On Board with Electrical Safety
Water and electricity are two elements
that are essential in allowing us to live our day-to-day lives. However,
when the two come together, they make a deadly combination. When it comes to
boating on the open water, we should try to keep our vessels away from
electric power lines and other sources of electricity.
Water is an excellent conductor of
electricity. It is important to remember that even when you are sailing,
electricity is still trying to reach the ground below the water. The most
common occurrence in which water and electricity come into contact with each
other is when sailing vessels come into contact with power lines. By being
alert and looking up, you can save your life, as well as friends and family
When boating this summer, follow these
tips on how to avoid power lines:
Avoid contact with overhead power
lines by checking clearance before raising or lowering your mast or spar.
Keep in mind that metal spars or masts can conduct electricity.
When determining overhead
clearances, make sure to take the tide into consideration.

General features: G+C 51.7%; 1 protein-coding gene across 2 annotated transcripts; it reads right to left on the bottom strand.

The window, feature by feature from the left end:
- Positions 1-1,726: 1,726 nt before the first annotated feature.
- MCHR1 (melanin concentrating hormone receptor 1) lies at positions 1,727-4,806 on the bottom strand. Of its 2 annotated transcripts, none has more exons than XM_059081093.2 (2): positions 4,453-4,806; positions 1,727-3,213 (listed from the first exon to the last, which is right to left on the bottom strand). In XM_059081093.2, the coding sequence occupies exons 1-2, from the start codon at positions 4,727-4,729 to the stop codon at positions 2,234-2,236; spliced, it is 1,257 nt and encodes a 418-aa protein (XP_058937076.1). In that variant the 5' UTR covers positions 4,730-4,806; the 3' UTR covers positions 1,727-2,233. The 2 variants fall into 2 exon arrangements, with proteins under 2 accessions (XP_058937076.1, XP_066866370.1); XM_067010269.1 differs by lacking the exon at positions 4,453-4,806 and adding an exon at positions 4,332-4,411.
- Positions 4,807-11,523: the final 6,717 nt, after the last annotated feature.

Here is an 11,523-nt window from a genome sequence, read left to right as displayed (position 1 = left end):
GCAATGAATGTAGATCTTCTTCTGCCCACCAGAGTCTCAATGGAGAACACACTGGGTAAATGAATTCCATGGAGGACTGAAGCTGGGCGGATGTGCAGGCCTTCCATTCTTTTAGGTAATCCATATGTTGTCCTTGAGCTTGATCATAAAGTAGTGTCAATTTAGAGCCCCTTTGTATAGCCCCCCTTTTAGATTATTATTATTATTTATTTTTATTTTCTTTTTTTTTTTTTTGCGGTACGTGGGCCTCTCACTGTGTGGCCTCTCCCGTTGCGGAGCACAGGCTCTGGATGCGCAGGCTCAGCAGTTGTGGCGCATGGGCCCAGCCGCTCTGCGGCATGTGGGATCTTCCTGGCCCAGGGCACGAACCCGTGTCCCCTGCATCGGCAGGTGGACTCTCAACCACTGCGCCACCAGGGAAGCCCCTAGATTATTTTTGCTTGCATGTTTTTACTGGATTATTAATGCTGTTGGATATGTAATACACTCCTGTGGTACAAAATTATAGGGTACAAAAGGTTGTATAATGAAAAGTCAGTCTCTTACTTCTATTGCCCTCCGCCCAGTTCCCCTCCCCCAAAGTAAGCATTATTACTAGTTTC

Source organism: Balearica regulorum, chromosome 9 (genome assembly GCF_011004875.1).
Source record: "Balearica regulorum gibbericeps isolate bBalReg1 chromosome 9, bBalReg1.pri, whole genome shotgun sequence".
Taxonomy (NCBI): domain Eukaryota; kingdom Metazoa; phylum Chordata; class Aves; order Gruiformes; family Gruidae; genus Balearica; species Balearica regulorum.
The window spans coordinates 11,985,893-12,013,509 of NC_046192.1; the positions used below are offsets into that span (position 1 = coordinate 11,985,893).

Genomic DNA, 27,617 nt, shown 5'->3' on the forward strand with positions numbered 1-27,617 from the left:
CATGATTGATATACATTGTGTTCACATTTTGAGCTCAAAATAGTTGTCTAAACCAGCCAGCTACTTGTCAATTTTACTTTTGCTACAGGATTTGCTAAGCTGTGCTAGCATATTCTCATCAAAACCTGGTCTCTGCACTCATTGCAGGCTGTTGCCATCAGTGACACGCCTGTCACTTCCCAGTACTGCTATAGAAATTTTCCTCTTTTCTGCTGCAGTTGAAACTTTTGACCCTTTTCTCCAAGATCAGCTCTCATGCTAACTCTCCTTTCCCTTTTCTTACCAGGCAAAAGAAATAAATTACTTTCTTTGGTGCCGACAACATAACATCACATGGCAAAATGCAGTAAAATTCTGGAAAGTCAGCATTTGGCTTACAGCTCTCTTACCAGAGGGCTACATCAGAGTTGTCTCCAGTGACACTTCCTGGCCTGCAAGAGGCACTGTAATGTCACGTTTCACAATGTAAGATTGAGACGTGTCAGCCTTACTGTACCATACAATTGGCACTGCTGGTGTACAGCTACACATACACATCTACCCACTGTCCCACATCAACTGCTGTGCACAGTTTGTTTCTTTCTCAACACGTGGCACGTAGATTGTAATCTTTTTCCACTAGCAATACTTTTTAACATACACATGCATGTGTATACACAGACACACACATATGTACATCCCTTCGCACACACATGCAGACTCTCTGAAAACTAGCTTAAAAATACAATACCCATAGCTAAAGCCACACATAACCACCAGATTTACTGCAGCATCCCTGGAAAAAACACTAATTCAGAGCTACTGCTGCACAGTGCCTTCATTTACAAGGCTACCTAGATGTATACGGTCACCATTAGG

Overhead clearances that are adequate for your boat at low tide may
not be adequate for your boat at high tide.
Make sure to keep all drying sails
and sheet lines from blowing into power lines.
Dont haul, store, or sail your
boat unless you have at least 10 feet of clearance between the highest point
of your boat and the lowest point of all power lines. Remember that overhead
power lines exist over roads, parking lots, waterways, and boat-storage
When pulling your boat onto the
beach or when docking, always look overhead for power lines.
When removing your boat from the
water, watch out for overhead power lines. Ask another person to direct you
so that you can stay clear of all power lines by at least 10 feet.
When fishing, make sure to check for
overhead power lines before casting your line.
As you boat, be aware of signs
indicating underwater gas and electric utility lines. Make sure to not
anchor your boat near underwater cables or pipelines. At low tide,
clearances from underwater cables and pipelines could be inadequate for your